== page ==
Review Opal C1 Webcam Review: A Smartphone Style Camera For Your Computer

Giroro

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Jan 22, 2015
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"The Opal C1 software only works with Mac, and requires a $4 per month subscription. "

So the (absurdly high) $300 upfront price tag is misleading, because this camera is really in the "infinite money forever" subscription service category. The upfront hardware cost could be free, but the cost to own would still be "unlimited".

I would never buy hardware that is dependent on a subscription. With the exception of the minimum hardware required to function in society, because we have no choice but to pay for phone/internet/transportation/utilities/etc.

The greedy silicon Valley snobs behind Opal can raise the subscription price whenever they want, cut you off entirely or ban you from hardware that you bought and own. Plus your hardware becomes instant e-waste when this wanky startup company goes under.
You have no right or power to use your own hardware. Its an unethical business model, that frankly should be made illegal. We all want "right to repair" but we haven't yet reclaimed our "right to use".

Plus, you can already use your real smartphone as your webcam for the cost of an app. Or even buy a <$300 phone and use it as a dedicated camera.
 

mrv_co

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Jan 18, 2016
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Interesting concept, but the monthly fee for software alone is a deal-killer ($300 + $60/year in perpetuity... yeah, no no no). The price comparison to the Dell camera really needs to include the price of an external microphone comparable to what the C1 includes.
 
Reactions: ikjadoon

c4v3man

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Oct 2, 2009
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Agreed that the review needs to touch on the Microphone functionality, ideally in a noisy environment. The test video audio in a quiet room itself was not that impressive, and sounded like there was some clipping in the audio at times. It would also be nice to know how well the software works to reduce feedback from the speakers on your computer as well. That being said, even if the microphone is incredible, the video quality seems... decent. That's not the term you want to use when describing a camera at the top end of the premium market's pricing, along with a subscription to software that seems half-baked and limited to MacOS only. I've been happy with my Logitech Brio 4k, which seems to have landed around the one thirty to one seventy price bracket, and would be "premium enough" for most users, along with providing a reliable Windows Hello face unlock device for quick unlock on windows devices.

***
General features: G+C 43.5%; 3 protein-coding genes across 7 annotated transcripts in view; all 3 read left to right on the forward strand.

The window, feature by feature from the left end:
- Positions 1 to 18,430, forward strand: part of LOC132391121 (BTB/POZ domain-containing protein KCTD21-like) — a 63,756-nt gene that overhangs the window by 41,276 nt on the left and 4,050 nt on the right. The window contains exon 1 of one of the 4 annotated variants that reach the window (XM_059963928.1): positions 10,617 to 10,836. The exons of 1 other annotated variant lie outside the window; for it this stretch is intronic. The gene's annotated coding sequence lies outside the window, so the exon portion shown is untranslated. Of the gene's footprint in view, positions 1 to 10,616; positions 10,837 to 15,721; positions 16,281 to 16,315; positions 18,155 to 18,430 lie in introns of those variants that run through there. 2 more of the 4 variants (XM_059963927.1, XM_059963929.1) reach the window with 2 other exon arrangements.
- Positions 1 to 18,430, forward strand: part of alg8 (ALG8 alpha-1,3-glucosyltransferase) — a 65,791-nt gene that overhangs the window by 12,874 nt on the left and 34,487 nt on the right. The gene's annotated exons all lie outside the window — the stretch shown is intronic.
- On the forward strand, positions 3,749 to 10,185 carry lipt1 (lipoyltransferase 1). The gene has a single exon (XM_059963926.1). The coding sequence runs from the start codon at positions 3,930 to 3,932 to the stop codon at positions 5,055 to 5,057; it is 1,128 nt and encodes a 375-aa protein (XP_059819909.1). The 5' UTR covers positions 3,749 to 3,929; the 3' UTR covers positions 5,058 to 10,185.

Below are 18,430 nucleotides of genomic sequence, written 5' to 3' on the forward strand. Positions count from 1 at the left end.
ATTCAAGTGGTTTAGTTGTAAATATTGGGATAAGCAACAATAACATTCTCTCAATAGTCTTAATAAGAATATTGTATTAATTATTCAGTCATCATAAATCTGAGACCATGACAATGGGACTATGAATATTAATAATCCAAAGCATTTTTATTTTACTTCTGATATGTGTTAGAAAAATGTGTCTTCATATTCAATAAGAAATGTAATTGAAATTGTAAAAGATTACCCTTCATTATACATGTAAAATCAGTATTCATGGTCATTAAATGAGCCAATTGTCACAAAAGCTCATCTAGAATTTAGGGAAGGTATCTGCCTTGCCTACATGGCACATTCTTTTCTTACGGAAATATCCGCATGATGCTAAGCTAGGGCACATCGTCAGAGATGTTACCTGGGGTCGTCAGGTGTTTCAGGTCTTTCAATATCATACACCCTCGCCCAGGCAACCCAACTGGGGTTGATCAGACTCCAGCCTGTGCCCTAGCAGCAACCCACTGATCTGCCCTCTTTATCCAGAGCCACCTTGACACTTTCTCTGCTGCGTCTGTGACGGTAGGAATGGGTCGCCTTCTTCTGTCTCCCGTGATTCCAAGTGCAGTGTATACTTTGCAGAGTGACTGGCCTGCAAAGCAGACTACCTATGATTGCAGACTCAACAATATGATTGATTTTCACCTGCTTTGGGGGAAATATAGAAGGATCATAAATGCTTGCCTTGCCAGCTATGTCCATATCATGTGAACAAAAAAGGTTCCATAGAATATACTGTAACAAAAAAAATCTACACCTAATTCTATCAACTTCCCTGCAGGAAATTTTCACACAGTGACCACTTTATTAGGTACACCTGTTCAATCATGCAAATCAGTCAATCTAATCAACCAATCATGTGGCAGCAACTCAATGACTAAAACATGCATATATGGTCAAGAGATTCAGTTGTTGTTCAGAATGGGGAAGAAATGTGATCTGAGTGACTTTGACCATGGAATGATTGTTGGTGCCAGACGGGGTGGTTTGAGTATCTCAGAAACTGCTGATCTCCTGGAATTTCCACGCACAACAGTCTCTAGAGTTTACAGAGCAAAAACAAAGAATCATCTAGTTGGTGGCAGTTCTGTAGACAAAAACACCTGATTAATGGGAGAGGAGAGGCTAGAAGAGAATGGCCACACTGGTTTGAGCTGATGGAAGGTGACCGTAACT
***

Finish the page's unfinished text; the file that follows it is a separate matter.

ikjadoon

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Feb 25, 2006
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Excellent review. Really glad to see $300 products given "$300 worth of scrutiny".

I really don't understand why a few phone brands won't produce a cheap $150 webcam with an average-for-phones sensor, a decent lens, and some old Qualcomm DSP from two years ago. They already have massive volume discounts on seemingly everything, right? It must be much harder than I'm thinking, right? I know, low volume, weak clients, etc., but near everyone I've worked with remotely has often complained, "Geez, I look like a goblin. Stupid windows".

I guess the market is too tiny and the margins still too small. Seems prime for brands like Samsung, Xiaomi, LG, OnePlus, Sony, etc., that have a "lifestyle brand" anyways.
 

gggplaya

Distinguished
I'll stick with using a DSLR on a tripod with a Rode Mic and an Elgato Cam link, which turns your DSLR hdmi output into a webcam. Many new DSLR's now have a webcam mode via USB.

The Bokeh on this Opal C1 is unnoticeable, whereas a DSLR with a prime lens is much sharper with creamy bokeh.
 

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